The Federal Republic of Germany presented Abraham H. Foxman, the Anti-Defamation League’s National Director Emeritus, with the government’s highest civilian honor for devoting his life to the battle against anti-Semitism, hatred and discrimination.
“Your voice has been a voice of tolerance and against hate, a voice for responsibility and against discrimination,” Ambassador Peter Wittig said in presenting the Commander’s Cross of the Order of Merit last night to Mr. Foxman at the German Ambassador’s residence in Washington, D.C.
The ambassador called Mr. Foxman “a tireless and committed fighter” against bigotry in all forms, and praised his work in promoting reconciliation between Germany and the Jewish community in the United States.
In his acceptance remarks, Mr. Foxman, a Holocaust survivor who lost most of his family to the Nazi death machine, said: “I never would have believed that I would one day accept and take great pride in accepting an honor like this from the government of Germany.”
Among those in attendance were Tony Blinken, U.S. Deputy Secretary of State; Ambassador Robert M. Kimmitt, former U.S. Ambassador to Germany; and Ambassador Stuart E. Eizenstat, former U.S. Ambassador to the European Union; and Brita Wagener, German Consul General in New York.
Mr. Foxman told his audience that the lessons of the Holocaust are threefold: First, that every generation must be told and taught about what happened; second, that there is a moral imperative of standing up against bigotry wherever it appears, and third, that Jews can never again afford to be powerless.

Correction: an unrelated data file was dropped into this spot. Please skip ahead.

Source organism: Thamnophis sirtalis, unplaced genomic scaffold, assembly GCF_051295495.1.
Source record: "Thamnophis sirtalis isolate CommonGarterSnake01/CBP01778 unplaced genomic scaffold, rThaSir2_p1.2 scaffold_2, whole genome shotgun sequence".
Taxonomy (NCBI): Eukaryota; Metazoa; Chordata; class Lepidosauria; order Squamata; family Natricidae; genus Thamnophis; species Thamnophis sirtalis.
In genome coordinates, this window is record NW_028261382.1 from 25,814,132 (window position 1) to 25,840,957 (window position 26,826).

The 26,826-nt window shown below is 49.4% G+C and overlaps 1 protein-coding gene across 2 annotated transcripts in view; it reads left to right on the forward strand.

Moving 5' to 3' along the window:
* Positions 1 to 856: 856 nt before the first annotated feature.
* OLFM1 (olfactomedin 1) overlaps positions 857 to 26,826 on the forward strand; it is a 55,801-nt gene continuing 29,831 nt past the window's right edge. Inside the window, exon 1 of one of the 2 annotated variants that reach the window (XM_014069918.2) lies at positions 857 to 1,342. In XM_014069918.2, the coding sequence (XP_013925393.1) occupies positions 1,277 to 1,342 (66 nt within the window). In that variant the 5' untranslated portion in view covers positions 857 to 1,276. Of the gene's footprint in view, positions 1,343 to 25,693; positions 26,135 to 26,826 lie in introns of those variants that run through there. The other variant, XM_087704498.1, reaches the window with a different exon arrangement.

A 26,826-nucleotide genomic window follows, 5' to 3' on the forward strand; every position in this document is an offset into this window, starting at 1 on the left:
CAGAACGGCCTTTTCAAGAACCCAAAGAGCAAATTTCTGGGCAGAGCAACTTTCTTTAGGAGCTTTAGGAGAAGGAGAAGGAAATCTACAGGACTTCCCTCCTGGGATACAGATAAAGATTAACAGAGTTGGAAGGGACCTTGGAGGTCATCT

“Germany has shown that it is willing to be a leader in standing up against intolerance,” Mr. Foxman said, saying how he was inspired to see Germany’s leaders attempting to set a standard for the humanitarian crisis of Syrian refugees streaming across Europe. “Wherever things go, that instinctive reaction is to be commended,” he said. “The moral lesson of the Holocaust has been well-learned.”
The Order of Merit of the Federal Republic of Germany was instituted in 1951 by Federal President Theodor Heuss. It is the only honor that may be awarded in all fields of endeavor and is the highest tribute the Federal Republic of Germany can pay to individuals for services to the nation.
The Order of Merit may be awarded to Germans as well as foreigners for achievements in the political, economic, social or intellectual realm and for all kinds of outstanding services to the nation in the field of social, charitable or philanthropic work.